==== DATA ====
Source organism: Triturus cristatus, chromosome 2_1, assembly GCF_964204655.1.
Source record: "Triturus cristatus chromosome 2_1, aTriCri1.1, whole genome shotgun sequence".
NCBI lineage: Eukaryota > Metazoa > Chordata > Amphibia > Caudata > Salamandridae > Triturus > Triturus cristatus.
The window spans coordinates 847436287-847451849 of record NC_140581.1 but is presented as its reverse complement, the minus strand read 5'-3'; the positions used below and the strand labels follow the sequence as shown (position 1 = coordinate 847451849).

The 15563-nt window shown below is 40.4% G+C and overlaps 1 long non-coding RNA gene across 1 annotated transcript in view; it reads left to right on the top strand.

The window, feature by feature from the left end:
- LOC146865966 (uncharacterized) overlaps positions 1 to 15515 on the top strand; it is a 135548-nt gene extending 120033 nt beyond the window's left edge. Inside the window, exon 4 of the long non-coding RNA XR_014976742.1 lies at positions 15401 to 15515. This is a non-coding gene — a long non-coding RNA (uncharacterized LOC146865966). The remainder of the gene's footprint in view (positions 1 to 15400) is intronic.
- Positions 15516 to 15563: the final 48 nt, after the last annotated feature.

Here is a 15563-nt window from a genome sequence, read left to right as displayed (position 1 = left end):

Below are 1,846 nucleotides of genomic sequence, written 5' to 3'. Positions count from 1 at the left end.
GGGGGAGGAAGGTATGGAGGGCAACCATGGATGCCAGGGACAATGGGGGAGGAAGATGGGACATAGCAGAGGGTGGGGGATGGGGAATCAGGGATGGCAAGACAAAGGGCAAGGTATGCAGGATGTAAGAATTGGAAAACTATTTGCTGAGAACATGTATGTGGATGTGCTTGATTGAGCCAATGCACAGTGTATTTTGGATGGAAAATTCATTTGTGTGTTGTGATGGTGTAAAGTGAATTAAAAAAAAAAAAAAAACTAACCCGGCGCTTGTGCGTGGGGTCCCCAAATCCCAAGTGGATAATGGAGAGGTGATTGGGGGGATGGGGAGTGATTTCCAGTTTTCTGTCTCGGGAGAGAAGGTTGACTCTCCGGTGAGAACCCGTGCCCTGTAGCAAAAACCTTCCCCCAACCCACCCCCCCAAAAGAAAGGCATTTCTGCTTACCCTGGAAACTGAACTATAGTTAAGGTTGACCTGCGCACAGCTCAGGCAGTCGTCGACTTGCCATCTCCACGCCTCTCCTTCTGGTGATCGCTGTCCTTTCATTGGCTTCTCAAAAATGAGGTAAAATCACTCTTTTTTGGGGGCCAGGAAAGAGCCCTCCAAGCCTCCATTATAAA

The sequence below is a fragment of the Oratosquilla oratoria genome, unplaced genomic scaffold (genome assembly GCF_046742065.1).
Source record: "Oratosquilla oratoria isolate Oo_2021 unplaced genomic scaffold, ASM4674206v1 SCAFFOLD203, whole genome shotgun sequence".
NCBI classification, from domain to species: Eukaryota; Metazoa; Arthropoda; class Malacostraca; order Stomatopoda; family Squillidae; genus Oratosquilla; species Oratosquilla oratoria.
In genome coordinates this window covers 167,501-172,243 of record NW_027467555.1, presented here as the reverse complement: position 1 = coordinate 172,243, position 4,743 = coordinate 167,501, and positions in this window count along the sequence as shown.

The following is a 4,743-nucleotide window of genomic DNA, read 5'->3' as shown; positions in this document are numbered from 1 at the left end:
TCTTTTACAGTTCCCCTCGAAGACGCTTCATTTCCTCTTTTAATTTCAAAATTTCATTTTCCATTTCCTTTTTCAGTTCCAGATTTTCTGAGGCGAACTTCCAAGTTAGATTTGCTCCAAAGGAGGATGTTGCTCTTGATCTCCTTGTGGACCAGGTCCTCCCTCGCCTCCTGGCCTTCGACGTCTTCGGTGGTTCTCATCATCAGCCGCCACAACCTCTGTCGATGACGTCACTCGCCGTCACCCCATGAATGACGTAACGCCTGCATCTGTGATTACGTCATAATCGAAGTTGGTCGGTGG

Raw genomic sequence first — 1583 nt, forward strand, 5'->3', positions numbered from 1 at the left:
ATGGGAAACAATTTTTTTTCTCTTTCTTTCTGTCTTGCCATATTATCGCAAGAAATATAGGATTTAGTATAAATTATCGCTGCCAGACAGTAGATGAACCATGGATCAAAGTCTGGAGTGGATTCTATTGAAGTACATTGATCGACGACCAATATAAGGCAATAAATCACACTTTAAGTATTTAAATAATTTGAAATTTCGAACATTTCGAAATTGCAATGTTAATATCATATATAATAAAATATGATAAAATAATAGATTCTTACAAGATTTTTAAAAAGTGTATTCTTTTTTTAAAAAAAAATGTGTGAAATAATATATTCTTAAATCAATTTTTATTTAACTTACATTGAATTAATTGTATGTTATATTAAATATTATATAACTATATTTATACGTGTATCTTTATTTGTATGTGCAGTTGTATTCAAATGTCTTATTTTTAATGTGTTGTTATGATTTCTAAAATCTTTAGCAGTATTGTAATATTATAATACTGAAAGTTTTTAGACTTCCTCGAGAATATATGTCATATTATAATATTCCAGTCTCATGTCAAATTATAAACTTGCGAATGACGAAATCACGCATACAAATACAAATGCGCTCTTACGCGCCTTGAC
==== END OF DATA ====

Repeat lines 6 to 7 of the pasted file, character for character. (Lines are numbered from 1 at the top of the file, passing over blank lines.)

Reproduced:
The window, feature by feature from the left end:
- LOC146865966 (uncharacterized) overlaps positions 1 to 15515 on the top strand; it is a 135548-nt gene extending 120033 nt beyond the window's left edge. Inside the window, exon 4 of the long non-coding RNA XR_014976742.1 lies at positions 15401 to 15515. This is a non-coding gene — a long non-coding RNA (uncharacterized LOC146865966). The remainder of the gene's footprint in view (positions 1 to 15400) is intronic.